11 am to 5 pm

Admission Fee

Adults €12
Child(over 5) €6
Family (2A&2C) €32

Contact Information

Location: Pahenhamhall, Castlepollard, Co. Westmeath, Ireland

Email: [email protected]

Phone: 00353 44 966 1856 

8.Relax at Belvedere House & Gardens

Belvedere House Westmeath

Belvedere House and Gardens is a country house in Mullingar. This beautiful country house was originally built as a hunting lodge for Robert Rochefort, 1st Earl of Belvedere.

Along with Diocletian windows and dramatic nineteenth-century terracing, there is also a Victorian walled garden and big hectares of forest within the complex. The house has been fully restored from its original state and the grounds are well maintained. The house attracts over 160,000 visitors annually.

Opening Time:

Daily from 9:30 am to 5 pm.

Admission Fee

Day Admission

Adult €8.00
Child €4.00
Senior Citizen/Student €6.00
Family: 2 Adults & 1 Child €20.00
Each extra Child €3.00
(Under 3’s FREE)

Day Admission Group Rates (20+ pax)

Adult Group (20+) €4.00pp
Sen. Citizen/Student (20+) €3.00pp
Child/Special (20+) €2.00pp
They also offer a seasonal ticket. For more information, click here.

Contact Information

Location: Belvedere House, Mullingar, Co. Westmeath,

Email: [email protected]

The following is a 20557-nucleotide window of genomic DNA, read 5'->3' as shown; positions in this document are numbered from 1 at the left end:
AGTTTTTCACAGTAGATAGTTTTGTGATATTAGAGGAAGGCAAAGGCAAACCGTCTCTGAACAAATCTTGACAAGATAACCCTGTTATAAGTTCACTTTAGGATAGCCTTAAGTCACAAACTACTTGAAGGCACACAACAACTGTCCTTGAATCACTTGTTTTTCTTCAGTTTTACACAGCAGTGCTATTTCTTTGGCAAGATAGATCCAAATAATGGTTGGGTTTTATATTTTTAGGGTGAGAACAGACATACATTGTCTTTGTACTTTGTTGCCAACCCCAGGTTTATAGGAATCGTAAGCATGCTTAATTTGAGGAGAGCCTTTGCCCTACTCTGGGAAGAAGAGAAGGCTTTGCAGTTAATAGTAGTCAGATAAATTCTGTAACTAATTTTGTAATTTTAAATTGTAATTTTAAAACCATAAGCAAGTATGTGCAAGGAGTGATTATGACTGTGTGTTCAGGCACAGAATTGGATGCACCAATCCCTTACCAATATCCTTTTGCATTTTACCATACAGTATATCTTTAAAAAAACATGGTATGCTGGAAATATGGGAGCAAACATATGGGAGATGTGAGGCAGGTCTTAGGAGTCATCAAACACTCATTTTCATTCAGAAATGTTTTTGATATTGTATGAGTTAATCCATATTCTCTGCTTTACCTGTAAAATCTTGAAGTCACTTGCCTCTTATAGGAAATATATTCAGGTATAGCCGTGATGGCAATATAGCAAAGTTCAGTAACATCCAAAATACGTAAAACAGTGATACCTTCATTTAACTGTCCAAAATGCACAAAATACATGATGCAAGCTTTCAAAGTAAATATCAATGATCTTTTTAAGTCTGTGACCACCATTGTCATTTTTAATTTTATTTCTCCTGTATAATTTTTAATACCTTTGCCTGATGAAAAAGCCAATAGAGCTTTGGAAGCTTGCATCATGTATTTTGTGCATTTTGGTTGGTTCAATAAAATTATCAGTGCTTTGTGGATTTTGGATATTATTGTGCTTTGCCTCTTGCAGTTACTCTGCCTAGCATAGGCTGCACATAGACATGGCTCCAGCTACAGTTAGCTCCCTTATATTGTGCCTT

Phone: +353 (0)44 9349060  

9. Take a horseback riding lesson in Ladestown Riding Stables

Regardless of whether you are an accomplished rider or a beginner, the amazing staff of Ladestown Stables will give you an unforgettable experience. The stables is a family run foundation and whose intention is to impart the owners’ passion for ponies to local people and guests alike. The grounds are stunning and it incorporates a terraced garden and exemplary stone patios. Horseback riding lessons are available for adults and children.

Contact Information

Location: Ladestown House, Mullingar

Email: [email protected]

Phone: 0863847509

10.Play in Lilliput Adventure Center

Lilliput Adventure Centre is located in Johnathan Swift Park along the shores of Lough Ennell.  It is only 10 minutes away from the center of Mullingar. It’s fabulous, unspoiled beauty, along with forests and lake, offers a unique and idyllic location for adventure activities.

You can take part in specialized courses in canoeing, hill walking, rock climbing or first aid, to mention a few.

Opening Time

daily from 9 am to 9 pm

Contact Information

Location: Lilliput House, Lough Ennell, Co. Westmeath, Ireland

Email: [email protected]

Phone: +353 (0) 87 810 6951 

11.Learn history from Greville Arms Hotel Museum